Deep breath, and I hear the hammers banging away at my therapist’s office–yesterday–and the sound of my dad’s footsteps coming up the stairs–a lifetime ago:
muscles tightening across my back and chest.
i cower in the corner of my bed;
while my vertebrae freeze with rage.
A voice rises from deep in my gut:
GET AWAY FROM ME!
But that is now;
Then, i only plead,
“No, Daddy, no!”
as I cover my thigh with my hand,
and scramble to fit even further into the corner
till my spine burns itself into the wall
i don’t disappear.
The belt slaps, once,
and i am…
Like a dog
i will escape this tiny body, this whimpering tone, and rise above him, like an evil genie out of a bottle,
green and black
booming with power and threat
and he will be vanquished
turned to dust.
Until then, I
I fight injustice;
even though it always ends the same
spanked or sent to my room for hours
of my freshman year at college;
home for the weekend;
playing the white baby grand in the parlor;
the theme song from “Endless Love.”
As he calls to me from his room above,
“Kelly Ann, Time for bed!”
My back bristles and hardens.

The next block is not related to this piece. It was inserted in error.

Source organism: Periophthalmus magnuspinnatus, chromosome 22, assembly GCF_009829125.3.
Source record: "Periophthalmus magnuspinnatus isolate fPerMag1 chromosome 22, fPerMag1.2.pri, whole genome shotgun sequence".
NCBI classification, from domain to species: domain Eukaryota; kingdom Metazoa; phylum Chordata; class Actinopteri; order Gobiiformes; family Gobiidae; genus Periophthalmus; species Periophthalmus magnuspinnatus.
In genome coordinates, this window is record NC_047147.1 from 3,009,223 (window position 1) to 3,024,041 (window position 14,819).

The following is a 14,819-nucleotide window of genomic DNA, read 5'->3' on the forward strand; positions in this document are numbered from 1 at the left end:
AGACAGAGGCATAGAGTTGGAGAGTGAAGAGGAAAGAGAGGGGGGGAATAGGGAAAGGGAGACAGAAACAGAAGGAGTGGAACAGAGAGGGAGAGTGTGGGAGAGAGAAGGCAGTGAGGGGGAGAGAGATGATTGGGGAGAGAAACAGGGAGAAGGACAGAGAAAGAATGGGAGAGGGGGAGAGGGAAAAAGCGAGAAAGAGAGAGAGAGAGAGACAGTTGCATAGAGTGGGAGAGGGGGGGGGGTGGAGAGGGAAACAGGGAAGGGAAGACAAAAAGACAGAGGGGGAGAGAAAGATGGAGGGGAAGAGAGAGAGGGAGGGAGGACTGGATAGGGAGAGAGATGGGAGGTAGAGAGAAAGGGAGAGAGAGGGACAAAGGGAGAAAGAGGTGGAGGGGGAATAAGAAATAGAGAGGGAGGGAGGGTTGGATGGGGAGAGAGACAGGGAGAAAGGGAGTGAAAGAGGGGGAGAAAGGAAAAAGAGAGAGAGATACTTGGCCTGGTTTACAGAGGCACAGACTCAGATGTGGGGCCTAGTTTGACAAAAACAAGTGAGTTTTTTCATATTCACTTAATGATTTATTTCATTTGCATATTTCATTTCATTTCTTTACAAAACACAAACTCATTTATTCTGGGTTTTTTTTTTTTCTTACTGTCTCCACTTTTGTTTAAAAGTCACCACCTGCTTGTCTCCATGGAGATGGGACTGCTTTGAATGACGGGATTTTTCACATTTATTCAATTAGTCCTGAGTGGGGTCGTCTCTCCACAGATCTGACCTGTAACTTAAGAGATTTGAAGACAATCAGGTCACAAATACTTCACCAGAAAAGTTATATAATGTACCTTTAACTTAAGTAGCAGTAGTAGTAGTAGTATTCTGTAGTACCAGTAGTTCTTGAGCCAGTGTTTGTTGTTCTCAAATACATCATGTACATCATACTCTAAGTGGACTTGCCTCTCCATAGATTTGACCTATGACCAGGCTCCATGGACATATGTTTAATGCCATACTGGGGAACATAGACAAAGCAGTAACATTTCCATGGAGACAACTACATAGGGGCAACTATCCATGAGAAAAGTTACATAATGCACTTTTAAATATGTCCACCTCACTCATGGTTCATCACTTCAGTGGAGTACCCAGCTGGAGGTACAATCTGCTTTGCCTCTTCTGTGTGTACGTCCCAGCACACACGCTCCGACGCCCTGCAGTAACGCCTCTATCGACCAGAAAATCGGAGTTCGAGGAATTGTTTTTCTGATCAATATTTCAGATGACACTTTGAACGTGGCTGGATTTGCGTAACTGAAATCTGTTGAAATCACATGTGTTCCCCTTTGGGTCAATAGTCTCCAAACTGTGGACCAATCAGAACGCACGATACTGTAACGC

“Kelly Ann, did you hear me: Time for bed!” he hollers again
As I continue playing, finally dismissing his voice like he dismissed mine.
“KELLY ANN!” he booms, shaking my entire life.
I pound the keys.
I hear his footsteps down the stairs,
his 6 foot 4 body appearing in the doorway:
“If you want to see what happens then you can just keep on playing,” he says,
childishly, exposing his hand.
I twist from the keys and throw down all my cards.
“And if you want to see what happens you can just keep on playing…” I say back, mocking him, my hands on my hips, just like his.
In two strides he crosses the room.
I rise to meet him in my power;
But i am not the genie;
i am 5 foot 2.
Swiping my eye, my cheek
Stand up again
Hot words fly
We move from the piano
toward the couch
beside the marble table
where my grandmother, his mother, in what was once her house, lined pretzel gold fish to entice me to toddle across the room on my feet instead of my knees